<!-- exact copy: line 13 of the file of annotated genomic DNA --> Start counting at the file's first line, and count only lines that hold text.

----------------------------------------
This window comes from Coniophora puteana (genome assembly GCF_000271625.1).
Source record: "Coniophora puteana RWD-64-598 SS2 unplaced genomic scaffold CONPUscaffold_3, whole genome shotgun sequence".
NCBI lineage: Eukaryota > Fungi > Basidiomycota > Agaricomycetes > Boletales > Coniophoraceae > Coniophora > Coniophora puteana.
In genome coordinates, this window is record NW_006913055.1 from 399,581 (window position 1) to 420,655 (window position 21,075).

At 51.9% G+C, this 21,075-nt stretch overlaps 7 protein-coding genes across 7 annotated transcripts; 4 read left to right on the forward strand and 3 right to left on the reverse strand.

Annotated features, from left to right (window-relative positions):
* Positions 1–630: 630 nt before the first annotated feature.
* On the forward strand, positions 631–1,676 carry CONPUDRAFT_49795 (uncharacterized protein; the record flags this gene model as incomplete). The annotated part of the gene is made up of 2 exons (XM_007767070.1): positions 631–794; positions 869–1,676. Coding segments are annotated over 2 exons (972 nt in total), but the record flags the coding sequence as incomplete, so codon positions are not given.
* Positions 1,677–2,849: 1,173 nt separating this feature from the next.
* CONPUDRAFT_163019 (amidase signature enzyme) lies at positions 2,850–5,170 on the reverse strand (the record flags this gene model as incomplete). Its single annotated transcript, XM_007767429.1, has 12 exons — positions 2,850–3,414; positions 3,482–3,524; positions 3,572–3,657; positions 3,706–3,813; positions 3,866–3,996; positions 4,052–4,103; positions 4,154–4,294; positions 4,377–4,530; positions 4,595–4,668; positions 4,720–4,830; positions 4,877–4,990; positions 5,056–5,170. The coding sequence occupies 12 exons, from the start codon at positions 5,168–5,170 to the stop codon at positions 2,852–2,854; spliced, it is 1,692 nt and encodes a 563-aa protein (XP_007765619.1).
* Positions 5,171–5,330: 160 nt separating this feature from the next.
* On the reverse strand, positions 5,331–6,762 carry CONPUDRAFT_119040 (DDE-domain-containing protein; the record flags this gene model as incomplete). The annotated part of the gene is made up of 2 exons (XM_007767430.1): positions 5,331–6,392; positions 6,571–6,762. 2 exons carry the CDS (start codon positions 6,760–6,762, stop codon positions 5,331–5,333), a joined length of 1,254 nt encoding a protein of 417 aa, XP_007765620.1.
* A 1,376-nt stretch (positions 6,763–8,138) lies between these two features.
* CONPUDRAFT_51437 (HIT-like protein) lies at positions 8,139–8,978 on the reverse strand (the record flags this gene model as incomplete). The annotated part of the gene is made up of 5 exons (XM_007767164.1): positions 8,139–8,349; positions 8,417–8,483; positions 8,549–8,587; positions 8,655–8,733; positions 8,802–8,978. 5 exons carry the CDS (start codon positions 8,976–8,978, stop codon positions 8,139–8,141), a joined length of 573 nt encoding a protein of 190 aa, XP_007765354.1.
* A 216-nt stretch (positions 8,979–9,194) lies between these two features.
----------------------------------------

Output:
* A 1,376-nt stretch (positions 6,763–8,138) lies between these two features.